Category: Visual Studio

Fastest Disk for Running Virtual Machines?

I read a discussion the other day about a laptop review as well as comments about running virtual machines on a Solid State Disk (SSD).

The two comments that made me think were (to paraphrase):

1) “I heard running virtual machines can cause issues with your SSD

2) “I don’t notice a large performance difference between running a virtual machine on an SSD and a normal disk

These comments were of interest to me since I run my primary virtual machines off my SSD disk. Am I potentially trashing it for no performance improvement?

I put together my own speed test based on a few disks I have lying around.

The contenders are:

Disk  Connection Comment
Intel X-25M SSD (160GB)  SATA My Solid State Disk in a laptop caddy
Western Digital 7,200 RPM 2.5” (200 GB)  E-SATA Generic external enclosure
Western Digital Passport (1TB)  USB 3 My latest external disk
Western Digital Passport (80GB)  USB 2 My first external disk, still going strong after 6 years
(From Left to Right) Intel X25-M SSD, Generic WD e-Sata, WD Passport USB3, WD Passport USB2


This test is definitely not exhaustive, and applies only to Hyper-V and my particular laptop configuration.

In addition, only some general aspects of the newly released Windows 8 (Developer Preview). The comparisons for the operations that interest you may be quite different. The comparisons I made were just to determine if there was a trend between the underlying disks.

A better test would do similar comparisons between Virtual Box, VMWare, Virtual PC etc.

Finally, the SSD had the advantage of being directly connected to the main SATA bus. I could have tested a normal disk in the caddy as well, but I felt e-SATA should be nearly as fast (if not as fast).

Test Setup

I have created a 20GB Hyper-V disk file with Windows 8 installed. The same file is copied to each of the disks above.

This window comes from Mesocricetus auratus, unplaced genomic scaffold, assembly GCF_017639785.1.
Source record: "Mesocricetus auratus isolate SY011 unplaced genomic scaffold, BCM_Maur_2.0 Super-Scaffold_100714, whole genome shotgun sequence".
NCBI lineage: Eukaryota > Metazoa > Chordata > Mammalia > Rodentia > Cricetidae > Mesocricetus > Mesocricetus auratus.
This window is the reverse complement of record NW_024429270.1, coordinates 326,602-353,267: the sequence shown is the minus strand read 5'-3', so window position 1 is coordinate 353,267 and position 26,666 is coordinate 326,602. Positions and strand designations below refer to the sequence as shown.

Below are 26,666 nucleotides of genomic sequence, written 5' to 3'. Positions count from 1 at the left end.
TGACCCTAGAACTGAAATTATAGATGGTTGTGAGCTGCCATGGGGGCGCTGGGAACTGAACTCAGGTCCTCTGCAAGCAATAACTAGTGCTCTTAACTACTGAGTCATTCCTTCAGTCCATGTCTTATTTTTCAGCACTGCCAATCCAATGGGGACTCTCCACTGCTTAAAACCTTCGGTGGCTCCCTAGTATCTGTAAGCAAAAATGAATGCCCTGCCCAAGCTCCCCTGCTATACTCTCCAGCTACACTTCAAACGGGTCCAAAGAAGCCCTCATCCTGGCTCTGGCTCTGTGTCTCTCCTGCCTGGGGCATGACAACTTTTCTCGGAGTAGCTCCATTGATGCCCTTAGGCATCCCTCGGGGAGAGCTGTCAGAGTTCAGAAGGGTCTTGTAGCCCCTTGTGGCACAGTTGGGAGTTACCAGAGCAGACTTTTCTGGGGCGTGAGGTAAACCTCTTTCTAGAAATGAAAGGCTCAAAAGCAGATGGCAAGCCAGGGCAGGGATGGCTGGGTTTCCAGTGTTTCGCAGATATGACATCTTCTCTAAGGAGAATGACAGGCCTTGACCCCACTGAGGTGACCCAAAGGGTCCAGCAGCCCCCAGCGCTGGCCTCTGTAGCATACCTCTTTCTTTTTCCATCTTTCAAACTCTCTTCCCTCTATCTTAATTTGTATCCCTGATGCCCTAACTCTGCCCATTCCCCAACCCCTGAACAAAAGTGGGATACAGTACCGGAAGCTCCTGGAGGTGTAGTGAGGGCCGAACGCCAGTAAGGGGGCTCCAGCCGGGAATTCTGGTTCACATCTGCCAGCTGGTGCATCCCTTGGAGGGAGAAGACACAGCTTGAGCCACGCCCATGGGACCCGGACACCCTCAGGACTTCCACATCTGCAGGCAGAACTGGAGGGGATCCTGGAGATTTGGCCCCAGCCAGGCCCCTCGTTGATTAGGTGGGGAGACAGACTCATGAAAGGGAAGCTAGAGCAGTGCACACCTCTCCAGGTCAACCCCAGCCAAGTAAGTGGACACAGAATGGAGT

The Hyper-V machine for each has 4 processors with 4092MB of RAM. The configurations are identical.

Just to make things fair, I tested each machine twice by shutting down and then starting again.

The laptop was a Lenovo W520 with an i7 CPU and 16GB of RAM. The operating system was Windows Server 2008 R2 Standard Edition.

Nothing was running except for the Hyper-V process itself, and only the machine being tested run running.

A list of my Hyper-V machines. Windows 8 test machines at the bottom


I just tested and timed some simple operations in Windows 8 that anyone can do out of the box.


The results in seconds are below:

Test  Intel X-25-M WD e-Sata WD Passport USB3 WD Passport USB2
Windows Startup 





Windows Login 





Launch Visual Studio 11 





Build basic HTML5 solution in Visual Studio 





Launch Expression Blend 5 






There is a considerable speed advantage to using a Solid State Disk for running your Hyper-V virtual machines.

e-Sata still proved to be slightly faster than USB 3.

Surprisingly, USB 2 was not extremely slow compared to its USB 3 successor.

What Next?

I recognize that by using my SSD to run virtual machines, I am potentially reducing the life of the disk quite considerably.

At the time of writing an Intel SSD with 160GB is retailing at USD $300. Therefore the productivity advantage (for me) seems to outweigh the cost of the disk itself.

I will still run some machines (such as Active Directory and betas) on a ‘normal’ disk.

I’m also likely to use USB 3 more from now on. Although my e-Sata disks are a little faster, I find the connection more temperamental as well as needing two cables (data + power) which is inconvenient.

Bing Maps in my Sharepoint? It is more likely than you think..

Actually, there are many mapping solutions for SharePoint, both commercial and open source.

The thing I didn’t understand was why it was hard to find a ‘Hello World‘ example for a Javacript based map?

Microsoft provide an interactive SDK that allows you to quickly get maps up and running in HTML.

To do the same in SharePoint 2010, I will use this SDK as the basis of an example WebPart built in Visual Studio 2010.

The main problem of integration these examples is that the Map has to be created after the page has finished loading, hence the definition of the <Body onload=””> tag.

It is really hard to add this onload attribute to SharePoint since we do not have ready access to it. In addition, by hacking away at the underlying template you might break something else.